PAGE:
I taught 7th grade CCD, was active in the funeral luncheon ministry, was a leader in the Sunday scripture study group, all while missing Mass every other week! After a few years I started going to Mass an alternate day of the week.
The point is, my 'work' required me to care for the sick and fragile members of the Body of Christ. It is in the belief that a nursing ministry requires the sacrifice of missing Sunday Mass. My kids went with their caregiver's family while I was at work.
So... Why we miss is probably more important than when we miss.

May 30th 2013 new
(quote) Jim-873983 said: By "Christendom", of course, I mean medieval Europe. Remember that Catholic churches were ubiquitous during those days, with priests readily available. The centuries in question would be the 13th and 14th centuries (minus a major setback during the Great Schism between Rome and Avignon), mainly in France, Germany and Italy, thanks to the work of Ss. Francis, Dominic and Vincent Ferrer. I highly suggest that you read the life of St. Vencent Ferrer. You will find it pretty astounding. Of course, I'm not saying that this daily mass attendance lasted forever (the Renaissance and the Reformation essentially put paid to that practice). But such titanic saints as those mentioned literally moved spiritual mountains for the people of Christendom.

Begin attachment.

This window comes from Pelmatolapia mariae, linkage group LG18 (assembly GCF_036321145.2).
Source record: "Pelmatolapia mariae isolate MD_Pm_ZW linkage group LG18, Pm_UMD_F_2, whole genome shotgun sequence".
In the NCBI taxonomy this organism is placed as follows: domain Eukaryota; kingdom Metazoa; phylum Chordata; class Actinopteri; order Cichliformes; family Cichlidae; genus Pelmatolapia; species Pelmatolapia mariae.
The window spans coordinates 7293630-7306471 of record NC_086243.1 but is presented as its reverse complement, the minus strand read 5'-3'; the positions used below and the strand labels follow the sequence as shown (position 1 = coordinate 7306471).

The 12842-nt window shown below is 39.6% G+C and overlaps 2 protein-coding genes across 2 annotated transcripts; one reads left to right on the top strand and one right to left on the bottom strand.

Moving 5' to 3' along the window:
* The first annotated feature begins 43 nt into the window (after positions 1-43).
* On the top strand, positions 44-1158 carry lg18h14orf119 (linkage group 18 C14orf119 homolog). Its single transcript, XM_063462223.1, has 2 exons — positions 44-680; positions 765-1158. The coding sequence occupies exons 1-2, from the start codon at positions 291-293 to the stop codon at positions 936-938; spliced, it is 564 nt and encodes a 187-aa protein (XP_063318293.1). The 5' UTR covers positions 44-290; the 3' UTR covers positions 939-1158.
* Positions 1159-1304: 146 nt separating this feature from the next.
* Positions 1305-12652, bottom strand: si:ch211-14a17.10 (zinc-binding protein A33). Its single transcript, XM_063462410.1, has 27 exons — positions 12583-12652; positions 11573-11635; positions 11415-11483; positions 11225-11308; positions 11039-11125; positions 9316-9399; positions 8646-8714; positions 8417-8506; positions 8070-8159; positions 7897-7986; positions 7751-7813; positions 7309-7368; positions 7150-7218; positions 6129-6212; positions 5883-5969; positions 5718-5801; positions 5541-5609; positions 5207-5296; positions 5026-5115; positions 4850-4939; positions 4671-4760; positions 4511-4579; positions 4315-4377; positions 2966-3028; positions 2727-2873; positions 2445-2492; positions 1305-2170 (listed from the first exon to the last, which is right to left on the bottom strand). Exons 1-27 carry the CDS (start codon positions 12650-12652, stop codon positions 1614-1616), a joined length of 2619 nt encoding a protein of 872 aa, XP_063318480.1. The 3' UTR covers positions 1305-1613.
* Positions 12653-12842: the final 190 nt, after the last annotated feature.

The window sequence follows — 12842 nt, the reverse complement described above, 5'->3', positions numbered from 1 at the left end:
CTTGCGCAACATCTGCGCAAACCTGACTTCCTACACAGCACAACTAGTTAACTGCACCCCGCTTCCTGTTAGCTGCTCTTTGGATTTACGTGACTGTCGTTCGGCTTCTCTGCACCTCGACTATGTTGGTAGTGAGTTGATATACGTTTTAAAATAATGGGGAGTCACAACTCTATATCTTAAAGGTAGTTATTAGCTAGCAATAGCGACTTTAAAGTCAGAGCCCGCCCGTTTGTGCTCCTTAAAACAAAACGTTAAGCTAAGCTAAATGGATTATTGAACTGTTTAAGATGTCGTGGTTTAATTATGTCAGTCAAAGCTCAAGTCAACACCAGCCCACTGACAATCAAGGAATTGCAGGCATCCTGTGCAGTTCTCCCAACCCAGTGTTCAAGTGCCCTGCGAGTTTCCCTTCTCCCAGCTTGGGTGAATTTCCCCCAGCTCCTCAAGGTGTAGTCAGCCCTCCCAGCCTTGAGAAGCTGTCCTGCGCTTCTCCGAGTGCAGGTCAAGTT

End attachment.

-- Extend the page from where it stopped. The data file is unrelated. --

Daily Mass attendance has NEVER BEEN a predominant feature of the life of the Catholic Laity in any time since the Church began.

One might find instances of it in individual locales because of the presence of a great Saint in that local.

And if you had not noticed, many Saints throughout the ages including our own time have and do accomplish what your last sentence describes. Alas, their influence is always, for the most part even today in the age of instant and global communications, rather local in nature and wanes after they pass on to their Eternal reward. Although there have always been exceptions. In the period you claim saw massive daily Mass attendance, communications were rather limited in nature and even those Saints we look on today as very great Saints had very limited impact outside of their immediate area.
May 30th 2013 new
(quote) Paul-866591 said: Thinking it is alright to miss mass on Sunday has absolutely nothing to do with idolatry.
Agreed. It is impiety, but not idolatry. Loving sleep more than mass is idolatry, however.
May 30th 2013 new